Research Handbooks in Law and Economics series
Edited by Thomas Eger and Hans-Bernd Schäfer
Chapter 12: An Economic Analysis of Legal Harmonization: The Case of Law Enforcement within the European Union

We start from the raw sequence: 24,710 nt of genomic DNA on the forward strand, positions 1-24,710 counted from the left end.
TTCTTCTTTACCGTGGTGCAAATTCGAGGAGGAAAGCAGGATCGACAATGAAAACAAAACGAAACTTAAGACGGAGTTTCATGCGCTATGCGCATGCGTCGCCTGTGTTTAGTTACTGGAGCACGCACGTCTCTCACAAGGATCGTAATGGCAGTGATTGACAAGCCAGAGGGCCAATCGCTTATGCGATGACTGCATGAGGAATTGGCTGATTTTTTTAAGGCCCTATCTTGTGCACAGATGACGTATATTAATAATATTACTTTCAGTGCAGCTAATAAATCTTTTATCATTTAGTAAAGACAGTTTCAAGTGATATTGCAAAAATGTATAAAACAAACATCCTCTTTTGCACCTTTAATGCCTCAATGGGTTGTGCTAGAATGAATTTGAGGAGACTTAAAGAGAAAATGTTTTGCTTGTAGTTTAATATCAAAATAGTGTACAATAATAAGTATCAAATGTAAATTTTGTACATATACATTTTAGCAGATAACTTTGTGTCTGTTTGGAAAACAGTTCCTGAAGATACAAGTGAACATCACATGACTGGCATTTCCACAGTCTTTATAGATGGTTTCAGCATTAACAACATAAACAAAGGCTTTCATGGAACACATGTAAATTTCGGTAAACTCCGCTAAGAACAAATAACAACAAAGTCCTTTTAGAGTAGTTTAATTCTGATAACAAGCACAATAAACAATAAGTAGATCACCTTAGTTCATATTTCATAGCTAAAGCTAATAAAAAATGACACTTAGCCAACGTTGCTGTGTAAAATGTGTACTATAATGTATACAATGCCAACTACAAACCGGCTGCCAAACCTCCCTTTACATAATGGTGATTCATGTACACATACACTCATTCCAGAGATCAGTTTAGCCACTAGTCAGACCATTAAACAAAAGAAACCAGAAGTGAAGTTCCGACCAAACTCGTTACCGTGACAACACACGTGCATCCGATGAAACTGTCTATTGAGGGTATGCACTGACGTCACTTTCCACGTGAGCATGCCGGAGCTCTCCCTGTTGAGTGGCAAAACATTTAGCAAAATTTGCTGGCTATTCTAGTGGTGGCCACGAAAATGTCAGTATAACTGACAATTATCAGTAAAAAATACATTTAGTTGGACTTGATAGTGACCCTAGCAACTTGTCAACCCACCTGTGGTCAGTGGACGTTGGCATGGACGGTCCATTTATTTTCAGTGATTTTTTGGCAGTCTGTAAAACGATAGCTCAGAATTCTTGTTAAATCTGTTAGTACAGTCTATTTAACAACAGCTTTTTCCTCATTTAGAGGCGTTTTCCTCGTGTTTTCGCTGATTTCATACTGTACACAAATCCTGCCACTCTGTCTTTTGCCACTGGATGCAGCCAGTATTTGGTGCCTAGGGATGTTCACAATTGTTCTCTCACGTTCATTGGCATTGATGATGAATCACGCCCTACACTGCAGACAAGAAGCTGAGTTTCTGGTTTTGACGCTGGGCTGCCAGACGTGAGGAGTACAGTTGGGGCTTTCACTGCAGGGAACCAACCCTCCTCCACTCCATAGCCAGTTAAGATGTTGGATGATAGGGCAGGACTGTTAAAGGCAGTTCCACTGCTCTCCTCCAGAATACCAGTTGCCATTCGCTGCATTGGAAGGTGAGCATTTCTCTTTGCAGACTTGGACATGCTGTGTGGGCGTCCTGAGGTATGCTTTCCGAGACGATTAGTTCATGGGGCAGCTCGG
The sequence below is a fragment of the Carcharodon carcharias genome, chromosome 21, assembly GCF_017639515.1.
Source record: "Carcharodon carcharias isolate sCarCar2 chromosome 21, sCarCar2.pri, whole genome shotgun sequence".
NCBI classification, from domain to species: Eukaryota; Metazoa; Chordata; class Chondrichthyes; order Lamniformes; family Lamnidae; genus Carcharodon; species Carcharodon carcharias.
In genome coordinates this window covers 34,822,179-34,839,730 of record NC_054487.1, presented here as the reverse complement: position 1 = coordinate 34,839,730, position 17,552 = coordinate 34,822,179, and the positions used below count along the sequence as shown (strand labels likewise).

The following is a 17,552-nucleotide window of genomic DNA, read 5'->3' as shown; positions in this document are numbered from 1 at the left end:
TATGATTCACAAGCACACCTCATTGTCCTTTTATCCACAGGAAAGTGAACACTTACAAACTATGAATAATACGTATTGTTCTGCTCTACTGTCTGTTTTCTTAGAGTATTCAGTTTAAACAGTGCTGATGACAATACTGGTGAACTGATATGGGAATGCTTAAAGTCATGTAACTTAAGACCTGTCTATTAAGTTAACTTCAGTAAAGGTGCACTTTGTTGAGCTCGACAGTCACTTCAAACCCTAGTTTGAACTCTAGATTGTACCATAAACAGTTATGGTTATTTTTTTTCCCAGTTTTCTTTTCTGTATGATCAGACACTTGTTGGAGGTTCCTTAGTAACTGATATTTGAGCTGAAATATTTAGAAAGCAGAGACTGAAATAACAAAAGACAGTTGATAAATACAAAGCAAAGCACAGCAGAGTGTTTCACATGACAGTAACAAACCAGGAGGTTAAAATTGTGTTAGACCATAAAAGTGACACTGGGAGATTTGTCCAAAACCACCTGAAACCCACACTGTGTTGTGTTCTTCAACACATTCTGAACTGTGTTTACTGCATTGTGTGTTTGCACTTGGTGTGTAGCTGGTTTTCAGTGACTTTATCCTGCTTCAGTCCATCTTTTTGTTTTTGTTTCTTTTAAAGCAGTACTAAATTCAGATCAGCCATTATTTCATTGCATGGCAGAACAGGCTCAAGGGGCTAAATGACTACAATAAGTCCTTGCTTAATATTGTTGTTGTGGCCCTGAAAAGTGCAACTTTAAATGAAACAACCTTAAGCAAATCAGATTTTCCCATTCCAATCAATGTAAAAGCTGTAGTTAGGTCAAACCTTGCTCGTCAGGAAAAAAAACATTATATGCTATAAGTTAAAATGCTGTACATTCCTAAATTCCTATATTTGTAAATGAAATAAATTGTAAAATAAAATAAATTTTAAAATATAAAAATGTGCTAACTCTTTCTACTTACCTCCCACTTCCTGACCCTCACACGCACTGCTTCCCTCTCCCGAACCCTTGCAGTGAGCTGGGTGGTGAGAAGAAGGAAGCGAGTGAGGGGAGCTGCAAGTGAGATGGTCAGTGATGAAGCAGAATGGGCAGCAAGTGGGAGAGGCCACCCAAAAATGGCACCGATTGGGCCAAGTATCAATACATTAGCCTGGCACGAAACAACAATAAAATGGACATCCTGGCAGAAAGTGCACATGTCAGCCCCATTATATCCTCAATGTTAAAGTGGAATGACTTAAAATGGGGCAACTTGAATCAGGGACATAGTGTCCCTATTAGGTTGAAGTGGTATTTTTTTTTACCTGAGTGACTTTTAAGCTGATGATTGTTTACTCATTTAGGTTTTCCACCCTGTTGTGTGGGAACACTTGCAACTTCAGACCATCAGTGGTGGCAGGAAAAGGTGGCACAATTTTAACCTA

Nuno Garoupa* 1 1 INTRODUCTION Legal harmonization in the European Union is presented by many of its supporters and enthusiasts as economically justified. Paradoxically, legal economists are quite skeptical about the overall economic advantages of harmonization and unification. There is now a vast economics literature looking at the multiple determinants of legal convergence. The more detailed and more realistic are the models, the more skeptical the literature is about legal harmonization. Law enforcement has not been immune to the legal harmonization discussion. The economics literature has not attracted so much attention. Nevertheless, in the same vein, legal economists are not convinced by the superiority of coordination over decentralized enforcement. For example, the externalities in the market for criminal law are self-evident. However, the centralized solution is not immune to agency costs. The extent to which the benefits of internalizing externalities outweigh these agency costs is much less obvious. Harmonization of law enforcement is pursued in the European Union within the former Third Pillar, now absorbed into the consolidated European Union structure under the Treaty of Lisbon. Established under the Maastricht Treaty (1993), the former Third Pillar essentially covered asylum and immigration policies (transferred to the First Pillar under the Treaty of Amsterdam, 1999), rules concerning external borders and customs, coordination of legal policies in relation to illicit drugs, international fraud, terrorism, organized crime and judicial cooperation. Certain European agencies were created in this context, for example, Eurojust (2002) and Europol (1999). Special mechanisms were developed such as the European Arrest...
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